BPotD work-learn student Cora den Hartigh wrote today’s entry:
Thank you to Andreas Lambrianides (andreas lambrianides@Flickr) for this “happy” flower from the Akamas Peninsula, Pafos, Cyprus! These orchids are rare to find outside of the grasslands of Cyprus, but they can be found in similar habitats in Israel and Jordan.
Ophrys umbilicata subsp. flavomarginata is a delightful species of orchid that is easily anthropomorphized. Just look at those cute fuzzy (hirsute) arms (actually, lateral lobes)! Otherwise known as the yellow-lobed bee orchid, this species is closely related to several other Ophrys spp. that mimic insects, two of which have been previously featured on BPotD: see the gorgeous Ophyrs bombyliflora for a discussion of plant trickery, or the sly Ophrys tenthredinifera.
Co-evolution has exquisitely tailored orchids to appeal to specific pollinators, predicating a radiance of flourishing diversity and interdependence. There are orchids that smell like chocolate or mushrooms or powerful head-spinning perfumes. There are orchids that look like flying ducks (Caleana major) and monkey faces (Dracula simia, among others). There are rare species of blue orchids or sneaky parasitic orchids – they are in fact so diverse that it is possible to find orchids in nearly every biome! One of my favourite genera is Catasetum, whose species fire pollen so forcibly when the seta of plants are brushed that the pollinators are knocked back into the air!
Another orchid story: in 1798, Darwin received a curious specimen of Angraecum sesquipedale (Christmas star orchid) in the mail from a naturalist friend exploring in Madagascar which was possessed of a remarkably long nectar spur. What could possibly pollinate such a flower? Darwin postulated some insect might be uniquely adapted to this orchid by way of a similarly long proboscis. It was not until 1903, a century later, that a moth (Xanthopan morgani praedicta) was discovered fitting Darwin’s description. The orchid and moth are celebrated examples of Darwin’s evolutionary theories and the fine tailoring of biological relationships. You can check out a video of the moth in action. Notice that Angraecum sesquipedale is white; pollinated by a nocturnal insect, the plant presumably had no need to evolve colourful pigments for attracting pollinators, unlike today’s subject.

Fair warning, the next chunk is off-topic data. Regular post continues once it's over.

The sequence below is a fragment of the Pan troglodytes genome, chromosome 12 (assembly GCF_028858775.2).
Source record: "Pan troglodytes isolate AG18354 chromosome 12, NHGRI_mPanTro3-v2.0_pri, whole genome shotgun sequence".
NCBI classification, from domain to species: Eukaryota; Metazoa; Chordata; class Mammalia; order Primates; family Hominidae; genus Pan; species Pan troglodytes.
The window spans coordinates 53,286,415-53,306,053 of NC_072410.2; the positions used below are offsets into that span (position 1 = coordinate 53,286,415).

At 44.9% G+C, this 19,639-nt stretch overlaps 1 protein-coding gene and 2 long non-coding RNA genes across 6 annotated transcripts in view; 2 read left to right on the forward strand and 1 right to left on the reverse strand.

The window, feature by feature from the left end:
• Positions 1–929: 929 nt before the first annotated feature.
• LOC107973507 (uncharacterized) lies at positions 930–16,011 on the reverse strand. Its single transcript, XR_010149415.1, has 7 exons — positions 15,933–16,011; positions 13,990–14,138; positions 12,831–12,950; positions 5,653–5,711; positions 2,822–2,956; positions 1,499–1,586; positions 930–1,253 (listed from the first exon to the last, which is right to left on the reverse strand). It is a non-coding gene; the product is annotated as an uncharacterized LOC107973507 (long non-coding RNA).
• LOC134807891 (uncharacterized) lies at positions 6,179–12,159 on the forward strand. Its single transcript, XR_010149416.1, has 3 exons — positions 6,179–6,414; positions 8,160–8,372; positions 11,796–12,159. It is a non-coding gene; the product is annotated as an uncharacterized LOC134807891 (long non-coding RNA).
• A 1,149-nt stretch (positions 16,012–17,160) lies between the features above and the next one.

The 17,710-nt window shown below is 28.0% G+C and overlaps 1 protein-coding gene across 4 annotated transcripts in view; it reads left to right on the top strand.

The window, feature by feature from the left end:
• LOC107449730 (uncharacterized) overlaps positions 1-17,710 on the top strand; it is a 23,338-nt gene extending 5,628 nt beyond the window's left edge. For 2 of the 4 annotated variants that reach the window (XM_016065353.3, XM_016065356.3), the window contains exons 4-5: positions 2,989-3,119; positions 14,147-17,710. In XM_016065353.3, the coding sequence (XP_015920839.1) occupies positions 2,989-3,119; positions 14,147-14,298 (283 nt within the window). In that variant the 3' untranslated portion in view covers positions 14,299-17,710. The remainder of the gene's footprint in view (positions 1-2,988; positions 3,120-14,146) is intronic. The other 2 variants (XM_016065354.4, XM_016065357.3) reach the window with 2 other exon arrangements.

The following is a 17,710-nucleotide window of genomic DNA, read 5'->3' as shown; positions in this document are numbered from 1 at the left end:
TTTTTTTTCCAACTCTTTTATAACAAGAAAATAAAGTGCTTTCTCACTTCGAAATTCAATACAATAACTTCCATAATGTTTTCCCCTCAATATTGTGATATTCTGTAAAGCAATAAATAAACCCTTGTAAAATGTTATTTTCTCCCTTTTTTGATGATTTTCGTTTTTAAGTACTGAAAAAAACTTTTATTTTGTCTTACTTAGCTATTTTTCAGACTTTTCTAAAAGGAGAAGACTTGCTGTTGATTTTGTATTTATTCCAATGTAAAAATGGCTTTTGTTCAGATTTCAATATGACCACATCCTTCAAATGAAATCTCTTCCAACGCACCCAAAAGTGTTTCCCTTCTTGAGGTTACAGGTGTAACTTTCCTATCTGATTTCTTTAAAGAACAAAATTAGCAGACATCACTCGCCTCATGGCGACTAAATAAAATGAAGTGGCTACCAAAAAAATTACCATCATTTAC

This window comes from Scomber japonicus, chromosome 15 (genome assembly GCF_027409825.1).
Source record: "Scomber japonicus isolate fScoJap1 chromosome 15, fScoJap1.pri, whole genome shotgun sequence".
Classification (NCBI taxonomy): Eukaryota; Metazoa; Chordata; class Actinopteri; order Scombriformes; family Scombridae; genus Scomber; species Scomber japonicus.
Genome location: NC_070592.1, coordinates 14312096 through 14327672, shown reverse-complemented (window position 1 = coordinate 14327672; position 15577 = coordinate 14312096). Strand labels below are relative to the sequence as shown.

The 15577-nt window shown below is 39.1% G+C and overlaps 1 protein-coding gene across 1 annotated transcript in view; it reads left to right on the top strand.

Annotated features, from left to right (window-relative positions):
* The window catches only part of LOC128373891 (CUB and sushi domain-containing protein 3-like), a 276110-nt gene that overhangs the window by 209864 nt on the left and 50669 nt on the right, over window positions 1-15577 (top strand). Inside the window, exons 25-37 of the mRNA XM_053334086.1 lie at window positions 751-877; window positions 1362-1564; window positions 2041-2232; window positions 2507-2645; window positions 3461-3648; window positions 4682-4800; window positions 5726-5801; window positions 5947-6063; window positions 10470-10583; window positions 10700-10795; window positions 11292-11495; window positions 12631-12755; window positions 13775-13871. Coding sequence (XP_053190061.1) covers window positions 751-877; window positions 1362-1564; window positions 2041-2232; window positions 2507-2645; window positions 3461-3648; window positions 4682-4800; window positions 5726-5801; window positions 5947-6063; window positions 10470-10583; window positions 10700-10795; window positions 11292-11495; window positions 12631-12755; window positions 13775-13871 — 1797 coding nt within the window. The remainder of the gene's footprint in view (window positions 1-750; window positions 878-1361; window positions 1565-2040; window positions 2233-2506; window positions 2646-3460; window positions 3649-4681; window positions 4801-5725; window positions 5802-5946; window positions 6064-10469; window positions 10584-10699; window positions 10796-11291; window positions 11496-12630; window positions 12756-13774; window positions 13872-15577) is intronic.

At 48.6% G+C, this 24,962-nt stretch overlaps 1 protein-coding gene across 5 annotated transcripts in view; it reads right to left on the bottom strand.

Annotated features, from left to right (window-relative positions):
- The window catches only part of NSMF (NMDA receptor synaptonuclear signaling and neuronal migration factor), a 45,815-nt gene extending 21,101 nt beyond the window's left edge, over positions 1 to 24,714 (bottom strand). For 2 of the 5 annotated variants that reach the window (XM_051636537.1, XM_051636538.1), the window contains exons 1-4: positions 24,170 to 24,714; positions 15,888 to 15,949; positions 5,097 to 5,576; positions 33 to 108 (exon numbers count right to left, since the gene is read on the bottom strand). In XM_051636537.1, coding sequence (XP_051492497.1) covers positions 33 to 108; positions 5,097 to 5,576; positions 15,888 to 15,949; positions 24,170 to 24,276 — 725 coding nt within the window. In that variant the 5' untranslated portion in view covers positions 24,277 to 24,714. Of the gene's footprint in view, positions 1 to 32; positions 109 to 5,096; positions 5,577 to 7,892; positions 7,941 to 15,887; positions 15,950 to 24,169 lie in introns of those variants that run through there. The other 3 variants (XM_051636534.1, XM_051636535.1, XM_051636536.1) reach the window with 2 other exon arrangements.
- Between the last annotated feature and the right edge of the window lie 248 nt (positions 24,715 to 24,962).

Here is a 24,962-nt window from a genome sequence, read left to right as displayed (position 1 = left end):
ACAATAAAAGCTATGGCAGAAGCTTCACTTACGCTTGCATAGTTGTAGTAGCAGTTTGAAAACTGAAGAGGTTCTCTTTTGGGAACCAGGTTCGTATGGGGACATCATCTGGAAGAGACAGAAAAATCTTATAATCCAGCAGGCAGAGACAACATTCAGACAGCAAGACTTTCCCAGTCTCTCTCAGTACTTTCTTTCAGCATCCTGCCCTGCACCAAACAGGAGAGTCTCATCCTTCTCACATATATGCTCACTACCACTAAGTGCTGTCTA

Speaking of orchid diversity, I spent last summer working at a botanical garden that had no less than 3000 species of orchid at any given time. The collection had been gifted from a private donor in Vancouver and was housed in three misty greenhouses that were positively intoxicating! If you visit Edmonton, consider checking out the Muttart Conservatory. Alternatively, you can always take a moment to peruse the web site of the Orchid Species Preservation Foundation!